Apr 9, 15 4:17 pm  · 

Wow thank you for this amazing information. If you dont mind asking you, are an architect ?? And how are the job prospects for architect grads in North America ??

Apr 9, 15 4:44 pm  · 
Non Sequitur

Murray, yes I am. I am one of 5 licensed architects in an Ottawa based 20-person office and we are very busy. Hard to tell how long this will last but it's been pretty damn good these last few years.

Enjoy the early studios and pay attention in the tech classes.

Apr 9, 15 5:15 pm  · 

I didn't study in TO, but I work here. I have no insight on the study programs, but Ryerson's lecture series is better than UofT's, if only because you don't have to listen to that insufferable oaf of a dean try to ingratiate himself to whoever is speaking.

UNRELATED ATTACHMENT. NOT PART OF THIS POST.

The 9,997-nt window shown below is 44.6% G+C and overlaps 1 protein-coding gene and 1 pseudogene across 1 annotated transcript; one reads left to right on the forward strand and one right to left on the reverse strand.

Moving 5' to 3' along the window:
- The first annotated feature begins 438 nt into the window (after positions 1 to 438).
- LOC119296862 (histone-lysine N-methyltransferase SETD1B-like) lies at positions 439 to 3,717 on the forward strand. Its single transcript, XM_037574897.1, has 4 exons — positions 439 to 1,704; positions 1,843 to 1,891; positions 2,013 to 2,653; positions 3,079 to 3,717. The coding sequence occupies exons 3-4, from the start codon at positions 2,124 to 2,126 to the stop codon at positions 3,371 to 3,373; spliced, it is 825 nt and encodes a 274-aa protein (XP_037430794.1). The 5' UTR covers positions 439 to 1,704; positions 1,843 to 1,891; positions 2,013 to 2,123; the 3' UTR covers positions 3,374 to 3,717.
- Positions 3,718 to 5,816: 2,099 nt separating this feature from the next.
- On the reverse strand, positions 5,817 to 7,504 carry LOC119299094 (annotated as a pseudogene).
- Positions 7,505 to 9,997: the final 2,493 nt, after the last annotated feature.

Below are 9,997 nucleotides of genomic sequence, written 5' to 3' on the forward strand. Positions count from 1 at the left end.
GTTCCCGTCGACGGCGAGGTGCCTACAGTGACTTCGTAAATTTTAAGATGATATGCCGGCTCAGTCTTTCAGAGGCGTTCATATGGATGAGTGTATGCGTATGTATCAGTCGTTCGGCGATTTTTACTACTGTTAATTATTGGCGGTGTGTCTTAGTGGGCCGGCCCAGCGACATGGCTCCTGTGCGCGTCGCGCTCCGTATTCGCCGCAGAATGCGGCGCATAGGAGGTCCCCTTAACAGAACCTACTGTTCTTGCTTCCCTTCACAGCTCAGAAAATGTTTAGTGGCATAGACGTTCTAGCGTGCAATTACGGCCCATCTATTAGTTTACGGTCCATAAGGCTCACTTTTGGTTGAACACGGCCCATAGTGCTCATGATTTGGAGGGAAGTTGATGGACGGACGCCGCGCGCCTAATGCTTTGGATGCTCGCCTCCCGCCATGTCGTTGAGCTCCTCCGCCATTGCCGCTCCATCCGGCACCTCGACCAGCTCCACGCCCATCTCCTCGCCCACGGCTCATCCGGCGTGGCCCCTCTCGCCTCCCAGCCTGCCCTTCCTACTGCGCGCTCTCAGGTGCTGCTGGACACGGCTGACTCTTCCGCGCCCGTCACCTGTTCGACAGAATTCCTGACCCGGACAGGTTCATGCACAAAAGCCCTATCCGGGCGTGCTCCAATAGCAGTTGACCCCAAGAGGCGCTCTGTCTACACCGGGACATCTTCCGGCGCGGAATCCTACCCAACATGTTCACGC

Apr 9, 15 6:44 pm  · 

Hi Stephanie Are you architect working in Toronto ??

Apr 10, 15 2:20 am  · 

it comes to me as a surprise when I see people commenting how ryerson is just technical as if you will only be designing a box (on different blogposts).. Am almost done my first year at ryerson for architectural science and believe me, 90% of your time will be spent in studio trying to come up with a great design that is not just visually appealing but also functional. 

Some of the benefits

  1. small studio classes (studio is divided into sections -approx 15 students for each prof. the benefits of this is that you will develop a strong relationship with students in your section and the professor- studio will become your home)